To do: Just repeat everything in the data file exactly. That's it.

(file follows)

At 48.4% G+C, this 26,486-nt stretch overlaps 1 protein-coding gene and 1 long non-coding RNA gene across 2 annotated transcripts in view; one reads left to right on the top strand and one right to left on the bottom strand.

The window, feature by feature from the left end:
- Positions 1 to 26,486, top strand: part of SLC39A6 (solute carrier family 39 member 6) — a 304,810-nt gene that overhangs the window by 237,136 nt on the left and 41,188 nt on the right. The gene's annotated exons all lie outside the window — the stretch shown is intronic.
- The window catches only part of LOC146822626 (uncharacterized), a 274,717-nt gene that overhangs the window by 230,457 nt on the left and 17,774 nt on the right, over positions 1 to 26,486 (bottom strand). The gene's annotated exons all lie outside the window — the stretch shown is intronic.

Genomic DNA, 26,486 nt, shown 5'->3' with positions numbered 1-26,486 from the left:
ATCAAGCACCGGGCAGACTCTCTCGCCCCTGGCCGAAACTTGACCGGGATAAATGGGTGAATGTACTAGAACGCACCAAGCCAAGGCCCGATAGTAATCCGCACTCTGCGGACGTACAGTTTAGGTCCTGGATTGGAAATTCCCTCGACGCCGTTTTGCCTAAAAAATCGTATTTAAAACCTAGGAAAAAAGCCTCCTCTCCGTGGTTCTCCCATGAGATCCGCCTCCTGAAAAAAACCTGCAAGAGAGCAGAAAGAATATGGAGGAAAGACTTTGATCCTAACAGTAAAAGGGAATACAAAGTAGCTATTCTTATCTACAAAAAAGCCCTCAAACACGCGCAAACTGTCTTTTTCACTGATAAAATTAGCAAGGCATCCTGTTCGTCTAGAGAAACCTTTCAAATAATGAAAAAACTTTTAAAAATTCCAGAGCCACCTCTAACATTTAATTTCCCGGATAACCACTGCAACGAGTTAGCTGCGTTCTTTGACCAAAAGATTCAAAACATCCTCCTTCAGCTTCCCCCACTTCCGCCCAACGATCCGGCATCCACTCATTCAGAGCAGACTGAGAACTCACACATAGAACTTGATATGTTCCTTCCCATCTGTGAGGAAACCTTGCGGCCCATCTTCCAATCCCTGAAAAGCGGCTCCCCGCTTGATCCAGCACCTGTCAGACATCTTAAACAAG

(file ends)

At 48.4% G+C, this 26,486-nt stretch overlaps 1 protein-coding gene and 1 long non-coding RNA gene across 2 annotated transcripts in view; one reads left to right on the top strand and one right to left on the bottom strand.

The window, feature by feature from the left end:
- Positions 1 to 26,486, top strand: part of SLC39A6 (solute carrier family 39 member 6) — a 304,810-nt gene that overhangs the window by 237,136 nt on the left and 41,188 nt on the right. The gene's annotated exons all lie outside the window — the stretch shown is intronic.
- The window catches only part of LOC146822626 (uncharacterized), a 274,717-nt gene that overhangs the window by 230,457 nt on the left and 17,774 nt on the right, over positions 1 to 26,486 (bottom strand). The gene's annotated exons all lie outside the window — the stretch shown is intronic.

Genomic DNA, 26,486 nt, shown 5'->3' with positions numbered 1-26,486 from the left:
ATCAAGCACCGGGCAGACTCTCTCGCCCCTGGCCGAAACTTGACCGGGATAAATGGGTGAATGTACTAGAACGCACCAAGCCAAGGCCCGATAGTAATCCGCACTCTGCGGACGTACAGTTTAGGTCCTGGATTGGAAATTCCCTCGACGCCGTTTTGCCTAAAAAATCGTATTTAAAACCTAGGAAAAAAGCCTCCTCTCCGTGGTTCTCCCATGAGATCCGCCTCCTGAAAAAAACCTGCAAGAGAGCAGAAAGAATATGGAGGAAAGACTTTGATCCTAACAGTAAAAGGGAATACAAAGTAGCTATTCTTATCTACAAAAAAGCCCTCAAACACGCGCAAACTGTCTTTTTCACTGATAAAATTAGCAAGGCATCCTGTTCGTCTAGAGAAACCTTTCAAATAATGAAAAAACTTTTAAAAATTCCAGAGCCACCTCTAACATTTAATTTCCCGGATAACCACTGCAACGAGTTAGCTGCGTTCTTTGACCAAAAGATTCAAAACATCCTCCTTCAGCTTCCCCCACTTCCGCCCAACGATCCGGCATCCACTCATTCAGAGCAGACTGAGAACTCACACATAGAACTTGATATGTTCCTTCCCATCTGTGAGGAAACCTTGCGGCCCATCTTCCAATCCCTGAAAAGCGGCTCCCCGCTTGATCCAGCACCTGTCAGACATCTTAAACAAG